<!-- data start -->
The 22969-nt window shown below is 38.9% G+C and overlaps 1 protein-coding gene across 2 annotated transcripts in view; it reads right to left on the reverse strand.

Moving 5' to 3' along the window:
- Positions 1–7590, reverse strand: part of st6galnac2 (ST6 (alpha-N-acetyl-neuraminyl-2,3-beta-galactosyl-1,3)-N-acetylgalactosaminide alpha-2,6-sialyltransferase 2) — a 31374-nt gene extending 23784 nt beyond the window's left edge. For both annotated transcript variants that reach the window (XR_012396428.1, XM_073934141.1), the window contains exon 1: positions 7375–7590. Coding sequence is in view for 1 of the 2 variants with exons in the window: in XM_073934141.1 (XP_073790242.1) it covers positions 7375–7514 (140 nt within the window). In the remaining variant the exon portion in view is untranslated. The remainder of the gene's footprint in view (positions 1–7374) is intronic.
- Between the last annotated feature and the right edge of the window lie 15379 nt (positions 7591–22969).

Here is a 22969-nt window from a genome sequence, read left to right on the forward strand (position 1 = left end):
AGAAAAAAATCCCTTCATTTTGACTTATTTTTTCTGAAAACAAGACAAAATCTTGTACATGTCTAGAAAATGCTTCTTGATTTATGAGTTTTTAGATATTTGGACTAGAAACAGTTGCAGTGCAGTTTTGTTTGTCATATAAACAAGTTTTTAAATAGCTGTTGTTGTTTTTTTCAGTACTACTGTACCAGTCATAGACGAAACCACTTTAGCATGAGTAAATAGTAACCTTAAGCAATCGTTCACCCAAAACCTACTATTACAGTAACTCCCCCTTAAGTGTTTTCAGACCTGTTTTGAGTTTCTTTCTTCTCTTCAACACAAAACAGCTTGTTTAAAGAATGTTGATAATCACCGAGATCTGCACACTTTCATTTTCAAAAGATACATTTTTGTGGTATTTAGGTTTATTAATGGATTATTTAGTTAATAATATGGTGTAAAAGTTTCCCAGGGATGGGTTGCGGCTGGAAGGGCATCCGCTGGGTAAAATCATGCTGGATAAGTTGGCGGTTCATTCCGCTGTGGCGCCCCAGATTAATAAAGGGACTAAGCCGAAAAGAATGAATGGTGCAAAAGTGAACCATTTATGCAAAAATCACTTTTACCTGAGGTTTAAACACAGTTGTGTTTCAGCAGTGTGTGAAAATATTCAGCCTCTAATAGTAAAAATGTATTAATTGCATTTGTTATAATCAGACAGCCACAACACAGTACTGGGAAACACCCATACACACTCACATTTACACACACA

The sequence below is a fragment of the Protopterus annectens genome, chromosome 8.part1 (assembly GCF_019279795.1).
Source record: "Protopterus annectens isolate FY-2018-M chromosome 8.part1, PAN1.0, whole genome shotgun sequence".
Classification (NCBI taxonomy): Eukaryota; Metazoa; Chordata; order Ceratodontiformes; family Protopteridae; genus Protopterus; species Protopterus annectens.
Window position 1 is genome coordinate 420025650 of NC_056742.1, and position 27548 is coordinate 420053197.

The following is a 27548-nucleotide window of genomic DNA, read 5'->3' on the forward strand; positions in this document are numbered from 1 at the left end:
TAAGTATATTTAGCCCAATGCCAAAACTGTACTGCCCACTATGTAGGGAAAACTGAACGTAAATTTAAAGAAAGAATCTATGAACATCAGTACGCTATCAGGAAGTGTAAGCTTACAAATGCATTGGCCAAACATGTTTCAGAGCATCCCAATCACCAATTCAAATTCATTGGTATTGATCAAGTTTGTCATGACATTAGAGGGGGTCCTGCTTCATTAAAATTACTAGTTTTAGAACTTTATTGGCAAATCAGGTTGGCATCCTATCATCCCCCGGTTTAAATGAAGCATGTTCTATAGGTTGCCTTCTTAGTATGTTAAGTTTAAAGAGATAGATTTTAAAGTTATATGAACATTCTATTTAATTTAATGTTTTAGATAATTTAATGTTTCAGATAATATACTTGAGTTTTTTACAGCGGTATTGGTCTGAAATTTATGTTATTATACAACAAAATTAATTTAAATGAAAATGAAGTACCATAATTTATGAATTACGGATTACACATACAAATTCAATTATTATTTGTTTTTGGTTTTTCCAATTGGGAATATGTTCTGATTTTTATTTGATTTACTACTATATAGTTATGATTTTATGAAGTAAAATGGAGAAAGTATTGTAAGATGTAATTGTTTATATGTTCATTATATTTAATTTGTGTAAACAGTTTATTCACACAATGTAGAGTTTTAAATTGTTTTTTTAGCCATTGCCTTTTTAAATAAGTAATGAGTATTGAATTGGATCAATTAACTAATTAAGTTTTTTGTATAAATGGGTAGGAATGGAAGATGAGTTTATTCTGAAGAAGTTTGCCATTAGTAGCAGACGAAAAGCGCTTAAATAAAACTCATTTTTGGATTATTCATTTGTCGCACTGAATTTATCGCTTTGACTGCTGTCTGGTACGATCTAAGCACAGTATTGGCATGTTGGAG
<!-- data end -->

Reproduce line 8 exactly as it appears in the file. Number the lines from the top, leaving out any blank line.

Source record: "Protopterus annectens isolate FY-2018-M chromosome 8.part1, PAN1.0, whole genome shotgun sequence".